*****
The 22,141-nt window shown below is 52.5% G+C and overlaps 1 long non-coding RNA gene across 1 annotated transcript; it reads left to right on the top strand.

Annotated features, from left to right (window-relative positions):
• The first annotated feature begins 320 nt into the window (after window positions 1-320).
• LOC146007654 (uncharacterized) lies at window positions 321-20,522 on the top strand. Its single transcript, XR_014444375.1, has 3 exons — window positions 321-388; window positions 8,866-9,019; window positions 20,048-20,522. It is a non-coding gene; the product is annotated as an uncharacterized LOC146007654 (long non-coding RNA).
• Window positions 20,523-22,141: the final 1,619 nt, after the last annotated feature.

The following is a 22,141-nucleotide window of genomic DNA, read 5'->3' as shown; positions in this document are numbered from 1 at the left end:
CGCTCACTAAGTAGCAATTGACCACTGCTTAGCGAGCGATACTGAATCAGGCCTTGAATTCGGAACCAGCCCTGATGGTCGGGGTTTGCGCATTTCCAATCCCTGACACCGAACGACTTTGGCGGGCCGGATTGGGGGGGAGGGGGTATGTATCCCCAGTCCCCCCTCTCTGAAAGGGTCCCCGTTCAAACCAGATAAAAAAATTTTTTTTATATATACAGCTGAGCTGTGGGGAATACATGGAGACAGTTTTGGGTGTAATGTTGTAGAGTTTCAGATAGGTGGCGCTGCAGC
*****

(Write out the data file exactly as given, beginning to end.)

The 22,141-nt window shown below is 52.5% G+C and overlaps 1 long non-coding RNA gene across 1 annotated transcript; it reads left to right on the top strand.

Annotated features, from left to right (window-relative positions):
• The first annotated feature begins 320 nt into the window (after window positions 1-320).
• LOC146007654 (uncharacterized) lies at window positions 321-20,522 on the top strand. Its single transcript, XR_014444375.1, has 3 exons — window positions 321-388; window positions 8,866-9,019; window positions 20,048-20,522. It is a non-coding gene; the product is annotated as an uncharacterized LOC146007654 (long non-coding RNA).
• Window positions 20,523-22,141: the final 1,619 nt, after the last annotated feature.

The following is a 22,141-nucleotide window of genomic DNA, read 5'->3' as shown; positions in this document are numbered from 1 at the left end:
CGCTCACTAAGTAGCAATTGACCACTGCTTAGCGAGCGATACTGAATCAGGCCTTGAATTCGGAACCAGCCCTGATGGTCGGGGTTTGCGCATTTCCAATCCCTGACACCGAACGACTTTGGCGGGCCGGATTGGGGGGGAGGGGGTATGTATCCCCAGTCCCCCCTCTCTGAAAGGGTCCCCGTTCAAACCAGATAAAAAAATTTTTTTTATATATACAGCTGAGCTGTGGGGAATACATGGAGACAGTTTTGGGTGTAATGTTGTAGAGTTTCAGATAGGTGGCGCTGCAGC